“¡Traiga su botella de agua! ¡Sígueme!” one of the leaders shouts. Our eclectic crowd – neighborhood advocates, city planners, and dozens of Spanish-speaking mothers and children – dutifully follows her to the start of the Via Verde. We are in Westwood, a low-income neighborhood in West Denver where 83% of residents speak Spanish, tree cover is sparse, and zumba music bounces down the street from the dance studio. The Via Verde doesn’t exist yet, but partnerships are forming to make this planned 5-mile urban trail a reality. Today, we are walking half of the undeveloped Via Verde route, and it is clear there is an extraordinary amount of work to do. Only one street crossing currently has a crosswalk. The sidewalk is extremely narrow in places, and the morning sun is relentless without any shade for respite. Trail easements, contracts with local artists, and tree plantings are all in the works but are not yet finished. Fortunately, the community is assisting with identifying improvements. We stop periodically so everyone can add colorful star stickers to a giant map of the route to suggest sites for trees, public art, and safety improvements.
When burritos arrive after the walk, our tiredness evaporates, and we all share lunch. There is an attitude of excitement and a perceivable momentum behind the Via Verde project that is particularly evident when Denver Parks officials offer another grant to The Trust for Public Land and Westwood Unidos, a partner organization, after the walk. Change is coming to Westwood.
Reading improves comprehension, but experience engenders deep, personal understanding. In Westwood, I experienced creative placemaking, which is broadly the incorporation of arts, culture, and community into park and revitalization projects. This experience led me to restructure my rural creative placemaking report for The Trust for Public Land, which was previously informed solely by readings. I now begin the report with an extensive discussion of creative placemaking as a practice, emphasizing the advantages of creative placemaking in both small and large cities, before turning to considerations in rural areas. What was evident in Westwood – and what I want to communicate in my report – is that a creative park or a trail can be more than a place to recreate. It can reinvigorate a community.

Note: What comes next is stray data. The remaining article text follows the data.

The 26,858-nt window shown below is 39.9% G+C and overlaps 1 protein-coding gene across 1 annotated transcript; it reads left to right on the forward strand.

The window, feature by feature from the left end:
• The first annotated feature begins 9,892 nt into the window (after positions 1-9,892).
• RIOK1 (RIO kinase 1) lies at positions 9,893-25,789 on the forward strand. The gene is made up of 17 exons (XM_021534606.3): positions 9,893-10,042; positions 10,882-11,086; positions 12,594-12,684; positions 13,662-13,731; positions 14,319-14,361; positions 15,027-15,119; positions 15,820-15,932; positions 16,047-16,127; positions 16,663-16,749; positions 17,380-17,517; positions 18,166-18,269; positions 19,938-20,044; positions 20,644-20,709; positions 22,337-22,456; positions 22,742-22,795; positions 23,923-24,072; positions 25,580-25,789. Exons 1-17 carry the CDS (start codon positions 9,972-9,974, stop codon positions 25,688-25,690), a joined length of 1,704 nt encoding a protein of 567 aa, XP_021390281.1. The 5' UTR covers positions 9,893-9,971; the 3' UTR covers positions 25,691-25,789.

I have three weeks left in my internship, which leaves me time to work on new projects. One of the surprises through the first seven weeks is the variety of projects I have contributed to. I helped in a few ways with the Westwood Via Verde project. I am collaborating with The Trust for Public Land’s director of creative placemaking in New York on my rural creative placemaking report, and I have also worked with the GIS team in New Mexico. The GIS team recently finished a trail evaluator app, which I reviewed and made the user guide for. Testing the trail tool on the Via Verde allowed me to see the characteristics of the population that the trail will benefit.
As a prospective engineering student, spending the summer thinking about culture and community development and writing qualitative social science reports has been an excellent change of pace and is certainly challenging. I realized I am much more comfortable writing research reports than other forms of writing. To exercise my writing ability, I am thinking about applying for the notation in science communication at Stanford. Other aspects of this summer have also proved challenging but ultimately beneficial, especially running at high altitude, mastering mass transit, and learning defensive urban bike-riding. The new and exciting experiences continue: this weekend, I’m biking Vail Pass in the Colorado mountains and attending the Stanford frosh send-off. I have learned that the work The Trust for Public Land does – creating parks for people – is no walk in the park. But the result – enabling millions to experience beautiful walks in a park – is undoubtedly worth it.
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